The U.S. is becoming an increasingly larger player in the $100 billion global liquefied natural gas market, a business that is now about 45 Bcf/d and will boom to $300 billion by 2030. So far this month, U.S. LNG feedgas has averaged 3.5 Bcf/d, compared to 2.1 Bcf/d for year-ago levels. LNG now accounts for about 4-5% of our total demand, and now with two exporting facilities there’s much more to come: U.S. capacity to export LNG will more than triple to over 10 Bcf/d by 2020, and we could be the leading global supplier within the next five years. After Cheniere Energy’s Sabine Pass in Louisiana started exports in February 2016, Dominion Energy’s Cove Point in Maryland just exported its first cargo March 1 and went into commercial service April 10.
U.S. LNG exports have continued to travel the world, reaching 28 countries per government data. About 60% of our exports have been sold on a spot basis, an added flexibility that the long rigid LNG market craves. Stated by the U.S. Department of Energy: “Although liquefaction capacity at Sabine Pass is fully contracted under long-term contracts to various buyers, flexibility in those contracts’ destination clauses allows U.S. LNG to be shipped to any market in the world.”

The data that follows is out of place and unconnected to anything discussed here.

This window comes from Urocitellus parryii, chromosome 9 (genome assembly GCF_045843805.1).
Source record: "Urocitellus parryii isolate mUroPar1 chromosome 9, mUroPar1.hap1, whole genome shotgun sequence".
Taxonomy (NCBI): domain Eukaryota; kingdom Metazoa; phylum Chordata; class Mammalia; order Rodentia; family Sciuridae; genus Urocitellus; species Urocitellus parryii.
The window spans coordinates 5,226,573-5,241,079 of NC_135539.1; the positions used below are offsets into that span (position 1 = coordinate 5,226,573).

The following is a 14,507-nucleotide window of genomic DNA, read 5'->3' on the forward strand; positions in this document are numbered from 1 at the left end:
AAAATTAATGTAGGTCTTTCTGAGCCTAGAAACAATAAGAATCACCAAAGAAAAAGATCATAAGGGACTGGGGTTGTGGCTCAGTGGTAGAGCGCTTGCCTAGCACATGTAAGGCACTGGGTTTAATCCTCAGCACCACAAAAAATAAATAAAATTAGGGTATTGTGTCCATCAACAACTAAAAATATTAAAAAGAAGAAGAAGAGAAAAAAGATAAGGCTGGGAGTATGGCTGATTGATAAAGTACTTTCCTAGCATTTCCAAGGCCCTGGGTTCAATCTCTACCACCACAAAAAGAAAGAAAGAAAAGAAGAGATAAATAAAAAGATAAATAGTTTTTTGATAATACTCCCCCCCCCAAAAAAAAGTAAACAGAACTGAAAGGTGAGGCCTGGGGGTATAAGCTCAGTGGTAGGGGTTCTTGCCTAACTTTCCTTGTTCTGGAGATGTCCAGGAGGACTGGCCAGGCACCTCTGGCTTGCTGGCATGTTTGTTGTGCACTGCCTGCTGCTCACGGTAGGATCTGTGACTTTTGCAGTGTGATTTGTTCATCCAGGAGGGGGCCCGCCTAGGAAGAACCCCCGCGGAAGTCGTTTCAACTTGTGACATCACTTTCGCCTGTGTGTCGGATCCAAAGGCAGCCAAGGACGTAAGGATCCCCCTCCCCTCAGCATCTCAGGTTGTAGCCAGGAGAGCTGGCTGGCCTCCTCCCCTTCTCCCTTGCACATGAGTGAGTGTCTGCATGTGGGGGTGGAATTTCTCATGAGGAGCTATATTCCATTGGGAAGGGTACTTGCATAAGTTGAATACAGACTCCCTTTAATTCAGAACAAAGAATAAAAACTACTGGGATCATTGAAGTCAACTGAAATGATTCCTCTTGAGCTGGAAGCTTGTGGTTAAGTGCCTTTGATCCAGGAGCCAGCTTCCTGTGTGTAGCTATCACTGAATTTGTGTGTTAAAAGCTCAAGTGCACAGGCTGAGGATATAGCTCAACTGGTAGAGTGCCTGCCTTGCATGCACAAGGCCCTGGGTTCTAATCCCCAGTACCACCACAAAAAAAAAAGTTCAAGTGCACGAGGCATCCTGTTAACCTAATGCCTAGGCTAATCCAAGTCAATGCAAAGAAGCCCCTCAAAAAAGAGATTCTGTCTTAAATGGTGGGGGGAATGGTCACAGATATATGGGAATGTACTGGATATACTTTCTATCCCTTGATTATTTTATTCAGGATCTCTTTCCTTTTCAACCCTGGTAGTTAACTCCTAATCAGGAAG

Mexico has been our largest customer, but South Korea is closing in since receiving its first cargo under a long-term contract between Korea Gas and Cheniere. Mexico’s position as top LNG destination is temporary, given that the ongoing pipeline buildout in the country will allow for more imports of U.S. piped gas and lower intake at Mexico’s three LNG import terminals. The pipeline urgency in Mexico is obviously high: prices for LNG imports from the U.S. are about 50% higher than for piped gas.